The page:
145 Constantius died at Mopsucrene, on the Cydnus, according to Socrates and the Chron. Alex., on Nov. 3, 361. Socrates (ii. 47) ascribes his illness to chagrin at the successes of Julian, and says that he died in the 46th year of his age and 39th of his reign, having for thirteen years been associated iu he empire with his Father. Ammianus (xxi. 15, 2) writes, "Venit Tarsum, ubi leviore febri contactus, ratusque itinerario motu imminutae valetudinis excuti posse discrimen, petiit per vias difficiles Mopsucrenas, Cillciae ultimam hinc pergentibus stationem, sub Tauri montis radicibus positam: egredique sequuto die conatus, invalenti morbi gravitate detentus est: paulatimque urente calore nimio venas, ut ne tangi quidem corpus eius posset in modum foculi fervens, cum usus deficeret medelarum, ultimum spirans deflebat exitium; mentisque sensu tum etiam integro, successorem suae potestatis statuisse dicitur Julianum. Deinde anhelitu iam pulsatus letali conticuit diuque cum anima colluctatus iam discessura, abiit e vita III. Non. Octobrium, (i.e. Oct. 5 - a different date from that given by others) imperii vitaeque anno quadragesimo et mensibus paucis." His Father having died in 337, Constantius really reigned 24 years alone, and if we include the 13 years which Socrates reckons in the lifetime of Constantine, we only reach 37. He was born on Aug. 6, 317, and was therefore a little over 44 at his death.
"Constantius was essentially a little man, in whom his father's vices took a meaner form." "The peculiar repulsiveness of Constantius is not due to any flagrant personal vice, but to the combination of cold-blooded treachery with the utter want of any inner nobleness of character. Yet he was a pious emperor, too, in his way. He loved the ecclesiastical game, and was easily won over to the Eusebian side."
Gwatkin. "The Arian Controversy." p. 63.
1 On the murder of the Princes of the blood Gallus was first sent alone to Tralles or Ephesus, (Soc. iii. 1,) and afterwards spent some time with his brother Julian in Cappadocia in retirement, but with a suitable establishment. On their relationship to Constantius vide Pedigree in the prolegomena.
2 The massacre "involved the two uncles of Constantius, seven of his cousins, of whom Dalmatius and Hannibalianus were the most illustrious, the patrician Optatus, who had married a sister of the late Emperor, and the praefect Abcavius." "If it were necessary to aggravate the horrors of this bloody scene we might add that Constantius himself had espoused the daughter of his uncle Julius, and that he had bestowed his sister in marriage on his cousin Hannibalianus." "Of so numerous a family Gallus and Julian alone, the two youngest children of Julius Constantius, were saved from the hands of the assassins, till their rage, satiated with slaughter, had in some measure subsided." Gibbon, Chap. xviii. Theodoretus follows the opinion of Athanasius and Julian in ascribing the main guilt to Constantius, but, as Gibbon points out, Eutropius and the Victors "use the very qualifying expressions;" "sinente potius quam jubente;" "incertum quo suasore;" and "vl militum." Gregory of Nazianzus (Or. iv. 21) ascribes the preservation of both Julian and his brother Gallus to the clemency and protection of Constantius.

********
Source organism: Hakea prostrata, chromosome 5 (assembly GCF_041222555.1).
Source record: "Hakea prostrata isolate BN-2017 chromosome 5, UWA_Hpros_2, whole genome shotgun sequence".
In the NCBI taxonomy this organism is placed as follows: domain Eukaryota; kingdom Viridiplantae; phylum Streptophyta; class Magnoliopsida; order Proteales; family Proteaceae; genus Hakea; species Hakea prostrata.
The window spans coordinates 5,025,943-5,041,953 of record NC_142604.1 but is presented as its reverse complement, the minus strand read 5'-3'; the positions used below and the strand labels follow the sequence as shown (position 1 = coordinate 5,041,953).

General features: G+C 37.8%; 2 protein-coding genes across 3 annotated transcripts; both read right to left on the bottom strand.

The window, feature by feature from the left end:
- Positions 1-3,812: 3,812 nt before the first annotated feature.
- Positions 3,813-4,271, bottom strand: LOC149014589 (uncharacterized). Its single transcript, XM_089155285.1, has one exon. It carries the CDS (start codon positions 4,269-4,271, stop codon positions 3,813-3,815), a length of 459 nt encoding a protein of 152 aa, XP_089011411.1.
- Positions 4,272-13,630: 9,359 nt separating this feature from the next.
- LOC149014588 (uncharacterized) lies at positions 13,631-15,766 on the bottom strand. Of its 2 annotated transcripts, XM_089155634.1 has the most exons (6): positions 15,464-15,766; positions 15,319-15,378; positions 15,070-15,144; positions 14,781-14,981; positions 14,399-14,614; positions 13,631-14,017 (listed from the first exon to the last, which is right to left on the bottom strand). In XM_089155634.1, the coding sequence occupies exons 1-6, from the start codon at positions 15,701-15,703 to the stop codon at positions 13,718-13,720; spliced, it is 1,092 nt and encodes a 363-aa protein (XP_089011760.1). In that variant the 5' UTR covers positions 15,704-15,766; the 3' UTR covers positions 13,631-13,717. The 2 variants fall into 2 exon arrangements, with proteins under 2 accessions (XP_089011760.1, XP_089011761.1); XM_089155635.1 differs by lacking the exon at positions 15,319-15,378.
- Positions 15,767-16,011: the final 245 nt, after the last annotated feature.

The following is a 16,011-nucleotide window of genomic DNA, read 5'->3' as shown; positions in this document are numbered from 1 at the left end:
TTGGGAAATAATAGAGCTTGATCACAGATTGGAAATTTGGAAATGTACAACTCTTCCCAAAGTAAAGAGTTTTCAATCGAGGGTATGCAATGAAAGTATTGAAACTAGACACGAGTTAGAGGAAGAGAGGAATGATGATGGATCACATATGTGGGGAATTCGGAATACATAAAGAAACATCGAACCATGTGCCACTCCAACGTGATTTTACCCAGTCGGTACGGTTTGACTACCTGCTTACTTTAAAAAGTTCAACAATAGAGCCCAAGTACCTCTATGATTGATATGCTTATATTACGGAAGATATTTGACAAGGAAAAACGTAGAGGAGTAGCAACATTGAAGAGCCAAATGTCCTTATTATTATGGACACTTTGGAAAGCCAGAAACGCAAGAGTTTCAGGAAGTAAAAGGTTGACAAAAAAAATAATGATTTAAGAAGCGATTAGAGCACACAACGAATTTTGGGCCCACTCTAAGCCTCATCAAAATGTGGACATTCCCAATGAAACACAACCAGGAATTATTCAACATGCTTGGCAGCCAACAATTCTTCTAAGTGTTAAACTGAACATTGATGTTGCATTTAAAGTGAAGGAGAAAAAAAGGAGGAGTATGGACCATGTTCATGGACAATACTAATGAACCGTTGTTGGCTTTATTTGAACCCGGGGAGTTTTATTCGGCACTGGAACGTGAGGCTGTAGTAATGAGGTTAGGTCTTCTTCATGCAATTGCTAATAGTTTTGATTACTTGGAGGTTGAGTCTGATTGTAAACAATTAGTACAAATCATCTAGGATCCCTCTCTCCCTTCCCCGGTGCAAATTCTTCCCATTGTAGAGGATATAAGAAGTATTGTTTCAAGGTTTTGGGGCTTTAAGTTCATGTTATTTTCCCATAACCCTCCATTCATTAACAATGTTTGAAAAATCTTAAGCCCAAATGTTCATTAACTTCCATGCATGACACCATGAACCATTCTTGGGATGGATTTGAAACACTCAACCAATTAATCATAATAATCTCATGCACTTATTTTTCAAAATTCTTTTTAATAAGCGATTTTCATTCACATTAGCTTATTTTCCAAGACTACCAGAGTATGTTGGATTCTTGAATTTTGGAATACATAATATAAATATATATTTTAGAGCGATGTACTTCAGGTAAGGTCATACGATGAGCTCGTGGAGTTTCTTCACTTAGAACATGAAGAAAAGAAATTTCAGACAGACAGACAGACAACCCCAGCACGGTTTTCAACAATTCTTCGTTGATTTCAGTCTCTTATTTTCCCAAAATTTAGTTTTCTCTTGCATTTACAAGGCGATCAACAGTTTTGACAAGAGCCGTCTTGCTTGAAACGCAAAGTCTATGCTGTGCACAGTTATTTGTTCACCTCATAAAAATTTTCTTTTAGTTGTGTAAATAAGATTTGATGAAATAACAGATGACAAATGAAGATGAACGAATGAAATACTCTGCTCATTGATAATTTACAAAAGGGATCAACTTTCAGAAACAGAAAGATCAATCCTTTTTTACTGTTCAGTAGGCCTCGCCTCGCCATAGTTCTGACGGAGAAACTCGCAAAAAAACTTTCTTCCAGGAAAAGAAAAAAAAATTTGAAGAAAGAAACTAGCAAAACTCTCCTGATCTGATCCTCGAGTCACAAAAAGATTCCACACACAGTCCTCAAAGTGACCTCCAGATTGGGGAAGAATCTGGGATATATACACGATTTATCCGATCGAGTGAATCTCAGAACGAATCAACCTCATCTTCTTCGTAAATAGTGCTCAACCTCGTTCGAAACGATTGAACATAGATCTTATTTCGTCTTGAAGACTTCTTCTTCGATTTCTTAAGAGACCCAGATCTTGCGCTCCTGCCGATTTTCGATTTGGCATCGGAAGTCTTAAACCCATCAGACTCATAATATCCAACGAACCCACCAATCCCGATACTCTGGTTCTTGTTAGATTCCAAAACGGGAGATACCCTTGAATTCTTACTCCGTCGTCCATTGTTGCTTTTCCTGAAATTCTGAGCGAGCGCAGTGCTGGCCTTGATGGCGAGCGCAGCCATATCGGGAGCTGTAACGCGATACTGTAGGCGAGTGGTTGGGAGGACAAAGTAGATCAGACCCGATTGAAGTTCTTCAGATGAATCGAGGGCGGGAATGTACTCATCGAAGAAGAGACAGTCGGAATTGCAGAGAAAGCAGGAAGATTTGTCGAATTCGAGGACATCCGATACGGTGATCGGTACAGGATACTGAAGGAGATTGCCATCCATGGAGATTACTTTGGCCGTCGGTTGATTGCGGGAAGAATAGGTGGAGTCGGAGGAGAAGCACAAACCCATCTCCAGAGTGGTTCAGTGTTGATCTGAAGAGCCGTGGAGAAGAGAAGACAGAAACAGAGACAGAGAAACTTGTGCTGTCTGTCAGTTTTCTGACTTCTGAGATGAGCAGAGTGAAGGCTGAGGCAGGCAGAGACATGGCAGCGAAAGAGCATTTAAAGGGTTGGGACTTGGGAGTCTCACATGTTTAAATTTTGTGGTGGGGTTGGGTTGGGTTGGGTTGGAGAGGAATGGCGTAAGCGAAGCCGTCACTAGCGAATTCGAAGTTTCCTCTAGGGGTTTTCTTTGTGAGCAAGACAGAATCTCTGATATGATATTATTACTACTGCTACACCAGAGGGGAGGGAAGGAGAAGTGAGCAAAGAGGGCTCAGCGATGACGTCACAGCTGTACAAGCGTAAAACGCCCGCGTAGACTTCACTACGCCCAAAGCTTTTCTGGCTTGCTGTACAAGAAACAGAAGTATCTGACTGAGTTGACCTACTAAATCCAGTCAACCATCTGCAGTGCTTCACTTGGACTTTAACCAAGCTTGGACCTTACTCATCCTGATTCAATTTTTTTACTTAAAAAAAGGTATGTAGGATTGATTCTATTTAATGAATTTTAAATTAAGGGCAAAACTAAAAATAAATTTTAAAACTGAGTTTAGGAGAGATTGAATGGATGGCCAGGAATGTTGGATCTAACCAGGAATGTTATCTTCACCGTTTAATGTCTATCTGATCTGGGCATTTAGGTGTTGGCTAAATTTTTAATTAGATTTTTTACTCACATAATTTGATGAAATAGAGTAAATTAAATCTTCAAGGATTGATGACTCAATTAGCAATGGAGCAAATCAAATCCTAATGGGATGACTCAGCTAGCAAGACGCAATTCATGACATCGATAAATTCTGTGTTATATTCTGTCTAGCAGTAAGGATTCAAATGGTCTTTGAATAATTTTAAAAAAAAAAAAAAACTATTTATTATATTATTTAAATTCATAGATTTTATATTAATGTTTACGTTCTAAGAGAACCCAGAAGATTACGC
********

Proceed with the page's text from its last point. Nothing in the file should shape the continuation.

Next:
3 Tertullian (De Praesc. 41) is the earliest authority for the office of Anagnostes, Lector, or Reader, as a distinct order in the Church. Henceforward it appears as one of the minor orders, and is frequently referred to by Cyprian (Epp. 29. 38, etc.). By one of Justinian's novels it was directed that no one should be ordained Reader before the age of eighteen, but previously young boys were admitted to the office, at the instance of their parents, as introductory to the higher functions of the sacred ministry. Dict. Christ. Ant. 1. 80.
4 Sozomen (v. 2) tells us that when the princes were building a chapel for the martyr Mamas, the work of Gallus stood, but that of Julian tumbled down. A more famous instance of the care of Gallus for the christian dead is the story of the translation of the remains of the martyr Babylas from Antioch to Daphne, referred to by our author (iii. 6) as well as by Sozomen v. 19, and by Rufinus x. 35. cf. Bishop Lightfoot, Ap. Fathers II. i. 42.
5 Gallus was made Caesar by the childless Constantius in 350, in about his 25th year. "Fuit" says Am. Marcellinus (xiv. II. 28) "forma conspicuus bona, decente filo corporis, membrorumque recta compage, flavo capillo et molli, barba licet recens emergente lanugine tenera." His government at Antioch was not successful, and at the instigation of the Eunuch Eusebius he was executed in 354 at Pola, a town already infamous for the murder of Crispus.
7 The accession of Julian was made known in Alexandria at the end of Nov. 361, and the Pagans at once rose against George, imprisoned him, and at last on Dec. 24, brutally beat and kicked him to death. The Arians appointed a successor-Lucius, but on Feb. 22 Athanasius once more appeared among his faithful flock, and lost no time in getting a Council for the settlement of several moot points of discipline and doctrine, which Theodoret proceeds to enumerate.
8 i.e. of Vercellae. Vide p. 76. From Scythopolis he had been removed to Cappadocia, and thence to the Thebaid, whence he wrote a letter, still extant, to Gregory, bp. of Elvira in Spain.
9 Valesius supposes Hilary of Poictiers to be mentioned here, though he recognises the difficulty of the "o ek thj 'Italiaj," and would alter the text t meet it. Possibly this is the Hilary who is said to have been bishop of Pavia from 358 to 376, and may be the "Sanctus Hilarius" of Aug. Cont. duas Epist. Pelag iv. 4. 7. cf. article Ambrosiaster in Dict. Christ. Biog.